AC circuit containing resistor and capacitor in series

In this article, we will discuss an AC circuit that contains a resistor and capacitor in series, so let’s get started…

AC circuit containing $R$ and $C$ in series

In the below figure, let’s consider a resistor $R$ and an inductor $L$ connected in series to a source of alternating EMF $\mathcal{E}$ that is given by $$\mathcal{E}=\mathcal{E_0}\sin\omega t$$

AC circuit containing $R$ and $C$ in series
AC circuit containing $R$ and $C$ in series

Let $I$ be the current through the series circuit at any instant, then

1). Voltage $\overrightarrow{V_R}=\overrightarrow{I}R$ across the resistance $R$ will be in phase with the current $\overrightarrow{I}$. So phasors $\overrightarrow{V_R}$ and $\overrightarrow{I}$ are in the same direction, as shown in the below figure. The amplitude of $\overrightarrow{V_R}$ is $${V_0}^R=I_0 R$$

image AC circuit containing resistor and capacitor in series
Phasor diagram of an RC circuit

2). Voltage $\vec{V}_C=X_C \vec{I}$ across the capacitance $C$ lags behind the current $\vec{I}$ in phase by $\pi / 2$ rad. So phasor $\vec{V}_{\mathrm{C}}$ lies $\pi / 2 \mathrm{rad}$ clockwise w.r.t. the phasor $\vec{I}$, It amplitude is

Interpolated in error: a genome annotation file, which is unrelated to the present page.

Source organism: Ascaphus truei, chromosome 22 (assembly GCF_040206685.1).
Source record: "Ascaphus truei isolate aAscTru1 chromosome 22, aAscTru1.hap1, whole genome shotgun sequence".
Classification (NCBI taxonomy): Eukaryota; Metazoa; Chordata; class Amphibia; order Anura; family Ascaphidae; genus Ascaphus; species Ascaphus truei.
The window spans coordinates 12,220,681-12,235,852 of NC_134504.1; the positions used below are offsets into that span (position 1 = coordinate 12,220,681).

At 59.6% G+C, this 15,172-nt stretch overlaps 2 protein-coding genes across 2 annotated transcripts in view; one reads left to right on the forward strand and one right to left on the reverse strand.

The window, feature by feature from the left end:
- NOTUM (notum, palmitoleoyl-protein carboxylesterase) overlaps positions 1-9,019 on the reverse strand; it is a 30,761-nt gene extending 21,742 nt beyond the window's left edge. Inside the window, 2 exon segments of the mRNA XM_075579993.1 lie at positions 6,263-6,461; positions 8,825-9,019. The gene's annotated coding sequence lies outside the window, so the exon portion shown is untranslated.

$$V_0{ }^C=I_0 X_C $$
where $X_C$ is the capacitive reactance.


By the parallelogram law of vector addition,
$$\vec{V}_R+\vec{V}_C=\vec{\mathcal{E}}$$
Using the Pythagoras theorem, we get

\begin{aligned}
\mathcal{E_0}^2 &=\left(V_0^R\right)^2+\left(V_0^C\right)^2=\left(I_0 R\right)^2+\left(I_0 X_C\right)^2 \\
&=I_0^2\left(R^2+X_C^2\right) \\
I_0 &=\frac{\mathcal{E_0}}{\sqrt{R^2+X_C^2}}
\end{aligned}

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Impedance of $R-C$ circuit


Clearly, $\sqrt{R^2+X_C^2}$ is the effective resistance of the series RC-circuit which opposes or impedes the flow of a.c. through it. It is called its impedance and is denoted by $Z$. Thus

$$Z=\sqrt{R^2+X_C^2}=\sqrt{R^2+\frac{1}{\omega^2 C^2}} \quad\left[\because X_C=\frac{1}{\omega C}\right]$$


The phase angle $\phi$ between the resultant voltage and current is given by

\begin{aligned}\tan \phi=\frac{V_0^{C}}{V_0^R}&=\frac{I_0 X_C}{I_0 R}=\frac{X_C}{R}=\frac{1/\omega C}{R}\\ \text{Or}\quad \cos\phi =\frac{R}{Z}\end{aligned}


It is obvious from the phasor diagram that the current is ahead of the emf by phase angle $\phi$ so the instantaneous value of current is given by
$$\left.I=I_0 \sin (\omega t+\phi\right)$$

Stay tuned with Laws Of Nature for more useful interesting content.

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